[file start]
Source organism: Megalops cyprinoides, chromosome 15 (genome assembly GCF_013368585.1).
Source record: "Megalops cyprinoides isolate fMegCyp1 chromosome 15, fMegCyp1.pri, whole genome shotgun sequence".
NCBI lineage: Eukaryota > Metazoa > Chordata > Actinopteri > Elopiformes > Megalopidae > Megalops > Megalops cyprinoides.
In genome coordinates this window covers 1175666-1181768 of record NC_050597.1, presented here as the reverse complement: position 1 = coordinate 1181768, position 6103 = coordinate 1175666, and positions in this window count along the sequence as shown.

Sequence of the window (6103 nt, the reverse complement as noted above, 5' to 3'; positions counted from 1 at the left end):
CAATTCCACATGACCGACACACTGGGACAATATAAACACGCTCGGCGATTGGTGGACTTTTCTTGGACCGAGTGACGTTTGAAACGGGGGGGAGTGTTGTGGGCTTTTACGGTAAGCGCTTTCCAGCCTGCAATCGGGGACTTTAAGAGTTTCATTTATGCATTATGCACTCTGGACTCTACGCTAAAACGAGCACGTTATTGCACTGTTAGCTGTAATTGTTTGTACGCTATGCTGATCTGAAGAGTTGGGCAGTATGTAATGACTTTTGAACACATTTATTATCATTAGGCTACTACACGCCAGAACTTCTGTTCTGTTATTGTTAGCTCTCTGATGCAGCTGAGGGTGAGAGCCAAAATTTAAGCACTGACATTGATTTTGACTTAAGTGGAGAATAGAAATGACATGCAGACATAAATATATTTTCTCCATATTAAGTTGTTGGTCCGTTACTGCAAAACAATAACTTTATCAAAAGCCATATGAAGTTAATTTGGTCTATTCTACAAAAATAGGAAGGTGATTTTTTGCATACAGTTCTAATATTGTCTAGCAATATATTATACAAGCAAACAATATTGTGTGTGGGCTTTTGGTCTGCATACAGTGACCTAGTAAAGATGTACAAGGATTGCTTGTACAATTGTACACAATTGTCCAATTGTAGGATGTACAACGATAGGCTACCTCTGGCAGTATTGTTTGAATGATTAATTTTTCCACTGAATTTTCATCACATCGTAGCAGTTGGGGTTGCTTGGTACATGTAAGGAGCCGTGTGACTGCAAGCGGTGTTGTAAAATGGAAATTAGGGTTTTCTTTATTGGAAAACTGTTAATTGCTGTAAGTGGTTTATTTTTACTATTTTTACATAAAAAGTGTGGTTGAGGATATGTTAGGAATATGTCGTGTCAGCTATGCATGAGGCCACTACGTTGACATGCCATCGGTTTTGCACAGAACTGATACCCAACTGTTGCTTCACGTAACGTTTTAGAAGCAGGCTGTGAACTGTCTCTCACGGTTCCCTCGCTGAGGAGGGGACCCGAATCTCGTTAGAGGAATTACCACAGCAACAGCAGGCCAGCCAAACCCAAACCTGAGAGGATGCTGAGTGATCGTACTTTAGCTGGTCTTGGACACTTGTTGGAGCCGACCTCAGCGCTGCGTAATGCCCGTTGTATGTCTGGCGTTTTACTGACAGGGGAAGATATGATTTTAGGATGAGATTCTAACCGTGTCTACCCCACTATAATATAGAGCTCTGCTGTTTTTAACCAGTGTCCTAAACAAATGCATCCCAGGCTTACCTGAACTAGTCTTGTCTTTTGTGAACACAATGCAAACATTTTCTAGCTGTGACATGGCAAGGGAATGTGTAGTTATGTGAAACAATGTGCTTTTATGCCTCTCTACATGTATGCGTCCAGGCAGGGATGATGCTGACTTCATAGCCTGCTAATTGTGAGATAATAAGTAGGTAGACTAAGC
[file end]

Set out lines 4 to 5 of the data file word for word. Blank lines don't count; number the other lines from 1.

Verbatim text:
In genome coordinates this window covers 1175666-1181768 of record NC_050597.1, presented here as the reverse complement: position 1 = coordinate 1181768, position 6103 = coordinate 1175666, and positions in this window count along the sequence as shown.

Sequence of the window (6103 nt, the reverse complement as noted above, 5' to 3'; positions counted from 1 at the left end):